Figure 1. Original Road Network Map

Now, USAID | DELIVER PROJECT is using this road network and calculated travel speeds to plan delivery routes in Ebonyi State. Using the new digitized road network makes it possible to determine the most optimal route for each truck, reducing travel time and distance traveled. The best part about having this information is that the project staff can predict the day and time that the truck will arrive at each of the 200 health facilities in the state, reducing the chance for stockouts and making it easier for health facility staff to maintain their inventory.

The GPS data provided an additional benefit to the project: it helped confirm the GPS coordinates for 42 health facilities. By using time stamps taken by the GPS devices, Ebonyi State now has exact coordinates for 187 out of the 204 health facilities, and will soon have them for the remaining 17.

Figure 2. Road Network Map with Incorporation of GPS Data

Figure 2. Road Network Map with Incorporation of GPS Data

Using GPS data in this way is a strategy that could easily be adopted by other projects. The USAID |DELIVER PROJECT is currently working to make the digital road network maps available to the public. Making the road network maps and data available to other organizations or government entities working in Ebonyi State would provide the opportunity for them to use the information on travel speeds and road conditions to help streamline their programmatic logistics and delivery systems.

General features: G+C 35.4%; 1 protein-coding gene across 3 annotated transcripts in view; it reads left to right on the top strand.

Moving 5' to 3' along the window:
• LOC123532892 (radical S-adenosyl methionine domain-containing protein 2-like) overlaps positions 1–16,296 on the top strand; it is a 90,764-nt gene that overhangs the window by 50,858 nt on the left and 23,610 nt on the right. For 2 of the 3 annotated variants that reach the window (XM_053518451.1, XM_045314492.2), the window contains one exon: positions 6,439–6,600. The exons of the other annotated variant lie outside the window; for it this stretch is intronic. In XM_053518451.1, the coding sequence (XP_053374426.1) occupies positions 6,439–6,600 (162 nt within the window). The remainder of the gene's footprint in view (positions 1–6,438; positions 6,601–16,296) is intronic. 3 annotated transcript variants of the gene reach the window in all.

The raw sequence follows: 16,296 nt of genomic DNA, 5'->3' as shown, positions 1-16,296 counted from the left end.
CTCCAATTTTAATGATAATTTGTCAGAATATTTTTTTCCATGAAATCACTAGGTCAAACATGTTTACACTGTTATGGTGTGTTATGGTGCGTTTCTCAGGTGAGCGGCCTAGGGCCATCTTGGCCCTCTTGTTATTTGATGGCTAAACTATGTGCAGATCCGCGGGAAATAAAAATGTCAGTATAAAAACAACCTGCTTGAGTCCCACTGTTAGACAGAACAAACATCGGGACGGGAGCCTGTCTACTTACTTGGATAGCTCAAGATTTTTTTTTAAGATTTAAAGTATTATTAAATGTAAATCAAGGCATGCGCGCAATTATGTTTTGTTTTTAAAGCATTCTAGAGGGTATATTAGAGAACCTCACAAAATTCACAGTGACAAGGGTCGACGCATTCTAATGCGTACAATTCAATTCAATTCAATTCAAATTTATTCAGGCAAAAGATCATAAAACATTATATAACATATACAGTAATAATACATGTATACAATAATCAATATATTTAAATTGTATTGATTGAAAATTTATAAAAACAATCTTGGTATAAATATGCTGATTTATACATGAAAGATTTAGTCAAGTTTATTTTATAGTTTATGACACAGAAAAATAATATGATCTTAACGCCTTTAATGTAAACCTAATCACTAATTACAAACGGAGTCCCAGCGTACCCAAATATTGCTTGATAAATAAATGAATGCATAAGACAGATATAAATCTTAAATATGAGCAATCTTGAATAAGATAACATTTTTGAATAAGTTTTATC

The USAID | DELIVER PROJECT innovates to streamline the process of getting products to patients as dependably and cost effectively as possible. Check back with the USAID | DELIVER PROJECT to learn more as we scale up our GPS mapping in other states of Nigeria, as well as in other partner countries to support USAID objectives and interventions.

Figure 3. DELIVER Staff in Nigeria unload their first delivery run in Ebonyi, January 2013. Photo Credit: Emmanuel Ogwuche

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Leveraging Mobile Technology to Improve Health Outcomes

In mHealth on March 1, 2014 at 4:07 pm

Can mHealth programs improve population outcomes in Africa? Leigh Bernstein Reardon, one of our new contributors, thinks it has great potential but cautions that mHealth interventions should undergo indepth evalaution to determine effective and ineffective strategies

mhealth